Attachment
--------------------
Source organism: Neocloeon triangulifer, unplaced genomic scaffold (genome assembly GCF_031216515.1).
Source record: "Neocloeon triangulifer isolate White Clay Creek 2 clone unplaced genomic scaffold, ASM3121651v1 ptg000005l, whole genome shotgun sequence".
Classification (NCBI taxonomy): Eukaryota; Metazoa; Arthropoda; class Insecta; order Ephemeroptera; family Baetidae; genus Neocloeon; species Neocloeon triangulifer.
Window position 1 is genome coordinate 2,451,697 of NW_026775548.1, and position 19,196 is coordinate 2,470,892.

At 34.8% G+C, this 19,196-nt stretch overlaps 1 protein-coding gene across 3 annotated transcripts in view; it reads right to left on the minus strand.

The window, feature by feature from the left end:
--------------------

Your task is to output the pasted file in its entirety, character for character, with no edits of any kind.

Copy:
Source organism: Neocloeon triangulifer, unplaced genomic scaffold (genome assembly GCF_031216515.1).
Source record: "Neocloeon triangulifer isolate White Clay Creek 2 clone unplaced genomic scaffold, ASM3121651v1 ptg000005l, whole genome shotgun sequence".
Classification (NCBI taxonomy): Eukaryota; Metazoa; Arthropoda; class Insecta; order Ephemeroptera; family Baetidae; genus Neocloeon; species Neocloeon triangulifer.
Window position 1 is genome coordinate 2,451,697 of NW_026775548.1, and position 19,196 is coordinate 2,470,892.

At 34.8% G+C, this 19,196-nt stretch overlaps 1 protein-coding gene across 3 annotated transcripts in view; it reads right to left on the minus strand.

The window, feature by feature from the left end: